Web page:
Modern life, it has been said, is rubbish. This isn’t strictly true of course, as much of modern life is smashing. However, having said that, certain aspects are inescapably crass and hideous. Ian McEwan we feel, rather nailed much of it in the above extract from his novel, Amsterdam. But apart perhaps from a tad literarily enriched, where exactly does that leave us? What can we actually do about it? Surely if we want to participate in modern life at all, and presumably we do, then we have little choice but to knuckle down and grimly tolerate the trash, the tarmac, the telly, the terror…. Well, yes. But not entirely. There are, at least to some extent, and if we’re prepared to make some major changes, alternatives.
At the beginning of the year, a man calling himself Olly found his way - via an Internet search for the words ‘fuck the bid’ - to the TFP talk forums. Olly soon became a regular contributor to the boards, admired by his peers as much for his cheerily violent fantasies as his keen sexual perversity. But what really piqued our curiosity was the fact that Olly lives on a boat.
Seeing as how we’ve always hankered after a life on the locks, ever since we read Three Men in a Boat as a group of miscellaneous youths, we contacted Olly and asked if he’d be interested in meeting up. He was. And what’s more, he wore a cravat for the occasion. Bowled us over it did. Then before we knew it, we were on his boat, barbecuing his chickens and toasting his friends with his wine. It was a glorious evening. We swore we’d remember every last detail and that we’d write a wonderfully evocative piece about a life less ordinary, a life gently lapped by the softly running Thames. We remembered nothing.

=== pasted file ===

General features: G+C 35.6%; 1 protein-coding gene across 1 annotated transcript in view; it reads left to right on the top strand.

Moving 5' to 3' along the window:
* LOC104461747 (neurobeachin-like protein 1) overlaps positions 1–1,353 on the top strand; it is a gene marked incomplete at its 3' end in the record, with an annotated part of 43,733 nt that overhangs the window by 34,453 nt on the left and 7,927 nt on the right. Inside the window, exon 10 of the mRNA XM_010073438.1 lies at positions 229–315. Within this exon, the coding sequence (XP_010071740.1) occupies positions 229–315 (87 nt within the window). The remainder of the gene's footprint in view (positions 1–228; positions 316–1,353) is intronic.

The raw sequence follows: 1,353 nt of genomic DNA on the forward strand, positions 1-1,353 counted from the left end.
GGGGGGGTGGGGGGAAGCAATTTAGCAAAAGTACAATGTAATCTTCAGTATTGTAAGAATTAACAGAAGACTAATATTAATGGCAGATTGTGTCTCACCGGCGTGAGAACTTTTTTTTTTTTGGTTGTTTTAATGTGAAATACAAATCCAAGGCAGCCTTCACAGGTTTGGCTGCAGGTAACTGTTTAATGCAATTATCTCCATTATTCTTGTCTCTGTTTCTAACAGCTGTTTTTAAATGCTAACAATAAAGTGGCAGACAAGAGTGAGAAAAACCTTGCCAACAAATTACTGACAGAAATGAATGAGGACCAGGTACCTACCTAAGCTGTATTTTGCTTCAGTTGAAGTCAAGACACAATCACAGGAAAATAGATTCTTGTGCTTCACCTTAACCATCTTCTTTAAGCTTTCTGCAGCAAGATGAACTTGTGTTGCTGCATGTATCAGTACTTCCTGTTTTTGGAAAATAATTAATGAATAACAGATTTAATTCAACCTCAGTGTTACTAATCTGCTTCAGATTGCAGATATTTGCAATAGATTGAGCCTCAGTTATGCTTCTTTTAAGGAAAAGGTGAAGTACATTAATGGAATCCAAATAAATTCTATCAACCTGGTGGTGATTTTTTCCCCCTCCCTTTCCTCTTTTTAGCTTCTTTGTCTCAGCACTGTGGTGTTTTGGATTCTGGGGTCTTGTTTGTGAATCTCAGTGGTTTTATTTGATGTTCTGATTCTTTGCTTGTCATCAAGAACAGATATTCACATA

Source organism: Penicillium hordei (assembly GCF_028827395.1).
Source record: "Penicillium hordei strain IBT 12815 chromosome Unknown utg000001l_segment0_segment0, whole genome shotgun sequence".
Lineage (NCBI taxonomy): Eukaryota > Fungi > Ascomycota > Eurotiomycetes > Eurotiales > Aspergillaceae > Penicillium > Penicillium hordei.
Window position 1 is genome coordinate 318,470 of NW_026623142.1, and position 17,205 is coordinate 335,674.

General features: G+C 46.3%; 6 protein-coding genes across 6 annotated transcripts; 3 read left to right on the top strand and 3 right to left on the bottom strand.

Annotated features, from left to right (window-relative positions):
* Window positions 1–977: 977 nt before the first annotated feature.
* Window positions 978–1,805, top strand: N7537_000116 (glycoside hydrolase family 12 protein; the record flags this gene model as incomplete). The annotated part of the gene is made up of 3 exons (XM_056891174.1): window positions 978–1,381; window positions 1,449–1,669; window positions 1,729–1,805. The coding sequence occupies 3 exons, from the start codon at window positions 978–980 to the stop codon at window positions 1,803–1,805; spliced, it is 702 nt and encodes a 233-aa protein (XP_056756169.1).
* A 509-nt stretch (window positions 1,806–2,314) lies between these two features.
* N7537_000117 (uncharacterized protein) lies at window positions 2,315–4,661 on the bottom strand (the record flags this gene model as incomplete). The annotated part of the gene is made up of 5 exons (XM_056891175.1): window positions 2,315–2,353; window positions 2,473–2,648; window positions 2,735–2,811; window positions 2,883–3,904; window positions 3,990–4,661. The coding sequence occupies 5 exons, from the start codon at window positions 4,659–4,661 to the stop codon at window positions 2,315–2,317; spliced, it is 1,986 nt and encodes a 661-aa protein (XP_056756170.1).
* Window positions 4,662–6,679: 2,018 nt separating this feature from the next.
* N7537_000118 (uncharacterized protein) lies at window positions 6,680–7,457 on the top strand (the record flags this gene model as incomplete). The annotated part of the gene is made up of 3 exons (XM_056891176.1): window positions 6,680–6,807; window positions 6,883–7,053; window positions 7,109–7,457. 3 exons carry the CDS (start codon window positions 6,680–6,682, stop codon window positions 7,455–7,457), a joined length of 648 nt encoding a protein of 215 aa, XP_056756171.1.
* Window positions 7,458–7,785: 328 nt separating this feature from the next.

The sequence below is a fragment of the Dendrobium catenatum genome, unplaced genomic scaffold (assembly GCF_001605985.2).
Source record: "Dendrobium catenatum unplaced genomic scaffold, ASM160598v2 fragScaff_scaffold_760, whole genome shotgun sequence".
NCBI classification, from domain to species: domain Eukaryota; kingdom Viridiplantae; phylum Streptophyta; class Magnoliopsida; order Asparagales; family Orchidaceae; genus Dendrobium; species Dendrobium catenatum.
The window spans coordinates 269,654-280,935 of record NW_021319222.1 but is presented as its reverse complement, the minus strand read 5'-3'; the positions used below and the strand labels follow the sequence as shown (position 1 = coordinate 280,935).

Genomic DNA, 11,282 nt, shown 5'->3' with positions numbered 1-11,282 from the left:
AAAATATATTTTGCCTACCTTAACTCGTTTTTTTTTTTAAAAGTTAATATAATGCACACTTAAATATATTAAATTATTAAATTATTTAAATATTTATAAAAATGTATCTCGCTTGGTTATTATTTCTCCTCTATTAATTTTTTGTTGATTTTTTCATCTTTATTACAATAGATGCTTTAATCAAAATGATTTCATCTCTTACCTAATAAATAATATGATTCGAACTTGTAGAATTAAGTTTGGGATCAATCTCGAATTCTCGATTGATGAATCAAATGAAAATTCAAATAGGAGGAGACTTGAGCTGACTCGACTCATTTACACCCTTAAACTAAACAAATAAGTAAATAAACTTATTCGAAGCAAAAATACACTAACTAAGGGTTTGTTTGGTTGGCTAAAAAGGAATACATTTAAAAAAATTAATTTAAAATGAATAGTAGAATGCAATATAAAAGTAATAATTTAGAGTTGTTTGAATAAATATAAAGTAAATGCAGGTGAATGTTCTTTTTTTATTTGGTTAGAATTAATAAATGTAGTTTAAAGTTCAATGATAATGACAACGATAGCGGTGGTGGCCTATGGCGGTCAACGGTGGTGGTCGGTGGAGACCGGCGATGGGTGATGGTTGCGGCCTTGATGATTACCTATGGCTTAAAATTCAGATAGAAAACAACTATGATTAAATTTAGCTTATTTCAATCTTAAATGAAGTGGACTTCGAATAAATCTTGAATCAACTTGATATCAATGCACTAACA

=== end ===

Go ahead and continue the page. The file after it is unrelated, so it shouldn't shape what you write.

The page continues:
A month or so later we decided to let Olly do all the work. We sent him sixteen questions. A week later he replied. He’d answered half of the first one. But shiver our timbers if he didn’t answer it damnably well.
So, Olly, how come you decided to live on a boat?
As a boy of four or five years, I stared from the window of an inter-city train, squinting my eyes, marvelling at the kaleidoscopic effects of stretched cattle, trees, sheep and hedges. I was with my parents, so not much was being said. I don't remember where the train was headed. What I do recall very clearly however, is that one moment the carriage was quiet - though full of passengers, who were either reading or staring out of the window, looking at their nails or telling children to hush or not to stare - the next the door at the end of the carriage swung open and the doorway was filled with a large man clutching a half-full bottle of dark amber liquid.